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Content tagged with "bald eagle"

American Bald Eagle perched near Mill Creek at Peck Ranch Conservation Area

American Bald Eagle perched near Mill Creek at Peck Ranch Conservation Area

American Bald Eagle perched near Mill Creek at Peck Ranch Conservation Area

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Photo of bald eagle soaring

Bald Eagle

Haliaeetus leucocephalus
A U.S. national symbol, the mature bald eagle is unmistakable with its dark brown body, yellow bill, and white head and tail. It soars with wings held flat and can have a 7-foot wingspan.

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Photo of immature bald eagle perched on a branch

Bald Eagle (Immature)

Young bald eagles are nomadic during their first four years of life. They explore over hundreds of miles, dispersing, seeking territories of their own. They acquire adult plumage at about age 5. Bald eagles can live for more than 30 years.

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Photo of bald eagle flapping over water

Bald Eagle Flapping

The bald eagle’s return to the Lower 48 is a conservation success story. From a low in the 1950s of about 3,000 nesting pairs, there are now about 10,000 pairs of bald eagles nesting in the Lower 48. That’s about half as many that nested here historically.

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Photo of two juvenile bald eagles in nest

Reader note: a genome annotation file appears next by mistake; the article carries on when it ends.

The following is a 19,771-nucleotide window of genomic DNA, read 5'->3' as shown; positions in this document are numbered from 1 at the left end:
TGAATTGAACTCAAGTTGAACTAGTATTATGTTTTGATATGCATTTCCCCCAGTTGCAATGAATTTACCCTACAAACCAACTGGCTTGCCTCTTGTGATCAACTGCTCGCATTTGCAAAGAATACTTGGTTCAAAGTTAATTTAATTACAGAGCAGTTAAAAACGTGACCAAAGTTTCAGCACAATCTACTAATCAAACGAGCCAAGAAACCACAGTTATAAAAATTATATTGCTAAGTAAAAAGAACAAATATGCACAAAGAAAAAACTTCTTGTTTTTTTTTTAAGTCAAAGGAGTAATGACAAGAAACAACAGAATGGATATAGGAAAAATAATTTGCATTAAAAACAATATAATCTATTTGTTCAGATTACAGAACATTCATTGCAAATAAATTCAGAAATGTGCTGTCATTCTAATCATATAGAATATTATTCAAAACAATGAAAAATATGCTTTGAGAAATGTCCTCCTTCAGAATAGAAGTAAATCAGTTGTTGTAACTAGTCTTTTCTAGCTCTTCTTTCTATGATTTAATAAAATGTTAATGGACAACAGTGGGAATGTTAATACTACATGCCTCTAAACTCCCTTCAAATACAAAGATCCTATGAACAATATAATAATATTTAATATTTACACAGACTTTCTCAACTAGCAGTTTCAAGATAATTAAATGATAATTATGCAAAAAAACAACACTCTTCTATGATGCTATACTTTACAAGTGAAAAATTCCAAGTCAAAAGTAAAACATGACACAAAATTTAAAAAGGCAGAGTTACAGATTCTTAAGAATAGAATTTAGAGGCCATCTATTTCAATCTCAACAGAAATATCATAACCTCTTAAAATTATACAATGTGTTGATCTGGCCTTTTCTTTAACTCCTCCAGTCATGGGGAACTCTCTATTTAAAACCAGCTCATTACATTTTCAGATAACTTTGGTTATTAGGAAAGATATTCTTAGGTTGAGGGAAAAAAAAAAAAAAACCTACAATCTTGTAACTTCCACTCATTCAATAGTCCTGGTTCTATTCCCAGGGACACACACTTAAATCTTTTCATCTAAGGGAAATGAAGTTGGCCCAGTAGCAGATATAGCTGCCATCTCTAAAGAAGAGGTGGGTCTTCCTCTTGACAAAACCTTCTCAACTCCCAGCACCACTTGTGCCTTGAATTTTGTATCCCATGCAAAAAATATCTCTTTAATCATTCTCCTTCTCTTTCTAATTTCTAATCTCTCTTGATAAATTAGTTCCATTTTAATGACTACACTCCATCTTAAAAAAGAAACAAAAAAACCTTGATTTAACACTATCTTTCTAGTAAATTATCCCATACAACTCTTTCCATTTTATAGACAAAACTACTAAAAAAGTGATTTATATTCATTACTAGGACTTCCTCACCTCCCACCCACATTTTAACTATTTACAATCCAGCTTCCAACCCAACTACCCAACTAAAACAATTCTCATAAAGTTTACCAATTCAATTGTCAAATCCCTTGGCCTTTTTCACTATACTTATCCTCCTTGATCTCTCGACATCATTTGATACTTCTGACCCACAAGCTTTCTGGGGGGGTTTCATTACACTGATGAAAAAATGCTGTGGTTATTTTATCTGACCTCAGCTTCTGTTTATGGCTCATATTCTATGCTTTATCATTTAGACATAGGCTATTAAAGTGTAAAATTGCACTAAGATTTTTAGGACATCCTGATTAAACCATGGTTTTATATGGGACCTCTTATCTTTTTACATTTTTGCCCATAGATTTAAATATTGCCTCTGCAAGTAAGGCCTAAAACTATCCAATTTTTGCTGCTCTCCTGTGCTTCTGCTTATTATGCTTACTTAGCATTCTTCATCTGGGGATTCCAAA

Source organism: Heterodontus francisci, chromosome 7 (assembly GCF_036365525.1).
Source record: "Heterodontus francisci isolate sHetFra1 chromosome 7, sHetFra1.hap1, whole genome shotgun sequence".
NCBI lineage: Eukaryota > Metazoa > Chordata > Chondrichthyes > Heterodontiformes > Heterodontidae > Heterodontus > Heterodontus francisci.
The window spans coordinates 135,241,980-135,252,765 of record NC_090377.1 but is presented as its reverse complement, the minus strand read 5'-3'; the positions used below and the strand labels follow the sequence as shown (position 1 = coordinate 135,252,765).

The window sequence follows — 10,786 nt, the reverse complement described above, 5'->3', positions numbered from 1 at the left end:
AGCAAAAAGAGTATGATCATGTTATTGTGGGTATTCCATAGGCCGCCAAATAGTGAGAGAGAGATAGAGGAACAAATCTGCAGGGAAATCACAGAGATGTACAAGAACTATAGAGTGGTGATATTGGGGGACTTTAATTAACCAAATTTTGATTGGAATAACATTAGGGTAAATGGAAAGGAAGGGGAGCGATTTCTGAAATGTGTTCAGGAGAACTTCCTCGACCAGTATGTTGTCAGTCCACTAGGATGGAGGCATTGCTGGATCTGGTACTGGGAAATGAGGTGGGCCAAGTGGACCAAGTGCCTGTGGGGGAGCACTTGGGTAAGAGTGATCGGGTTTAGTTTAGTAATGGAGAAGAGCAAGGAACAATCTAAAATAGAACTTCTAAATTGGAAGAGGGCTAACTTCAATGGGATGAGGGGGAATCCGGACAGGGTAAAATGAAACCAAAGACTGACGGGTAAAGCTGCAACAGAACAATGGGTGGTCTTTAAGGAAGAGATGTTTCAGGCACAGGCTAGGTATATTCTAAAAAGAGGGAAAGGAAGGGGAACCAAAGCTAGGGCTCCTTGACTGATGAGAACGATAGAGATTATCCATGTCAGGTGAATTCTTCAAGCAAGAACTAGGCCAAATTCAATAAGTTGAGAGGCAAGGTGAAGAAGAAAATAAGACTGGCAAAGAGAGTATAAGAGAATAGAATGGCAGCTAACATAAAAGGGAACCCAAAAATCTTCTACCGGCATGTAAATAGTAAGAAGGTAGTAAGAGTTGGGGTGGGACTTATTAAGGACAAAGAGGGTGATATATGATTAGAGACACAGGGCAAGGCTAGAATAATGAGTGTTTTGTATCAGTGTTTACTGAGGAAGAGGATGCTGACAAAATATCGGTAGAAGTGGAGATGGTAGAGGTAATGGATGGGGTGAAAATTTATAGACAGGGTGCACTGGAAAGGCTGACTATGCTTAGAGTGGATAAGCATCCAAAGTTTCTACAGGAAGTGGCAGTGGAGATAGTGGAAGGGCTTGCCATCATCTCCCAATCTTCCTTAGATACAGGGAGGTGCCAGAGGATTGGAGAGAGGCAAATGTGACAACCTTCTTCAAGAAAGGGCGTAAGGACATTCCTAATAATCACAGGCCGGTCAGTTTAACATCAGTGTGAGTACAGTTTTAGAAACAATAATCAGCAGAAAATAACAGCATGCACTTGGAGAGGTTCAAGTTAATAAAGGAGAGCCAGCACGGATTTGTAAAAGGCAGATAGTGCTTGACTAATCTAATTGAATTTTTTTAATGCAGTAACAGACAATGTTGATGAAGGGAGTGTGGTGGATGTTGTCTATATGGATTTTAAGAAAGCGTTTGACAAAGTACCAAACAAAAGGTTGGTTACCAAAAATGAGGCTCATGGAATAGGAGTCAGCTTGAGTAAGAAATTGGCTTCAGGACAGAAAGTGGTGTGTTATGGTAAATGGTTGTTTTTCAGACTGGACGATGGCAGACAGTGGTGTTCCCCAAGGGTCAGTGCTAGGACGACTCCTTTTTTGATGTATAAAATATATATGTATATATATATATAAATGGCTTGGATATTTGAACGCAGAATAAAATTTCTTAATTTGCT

Bald Eagle Nest

A bald eagle nest is large and can be 13 feet deep and 8 feet across. A pair produces 1–3 eggs annually, but rarely do all three chicks reach maturity.

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Photo of bald eagle perched on a branch

Bald Eagle Perched

A mature bald eagle is unmistakable with its dark brown body, yellow bill, and white head and tail. It soars with wings held flat and can have a 7-foot wingspan.

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Photo of bald eagle skimming over water, feet stretched

Bald Eagle Skimming Over Water

Bald eagles are usually observed near lakes, rivers, and marshes as they forage for fish or carrion.

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Photo of bald eagle soaring

Bald Eagle Soaring

In flight, mature bald eagles are relatively easy to identify. They have a dark brown body with white head and tail. In Missouri, they are observed near lakes, rivers, and marshes, particularly in winter.

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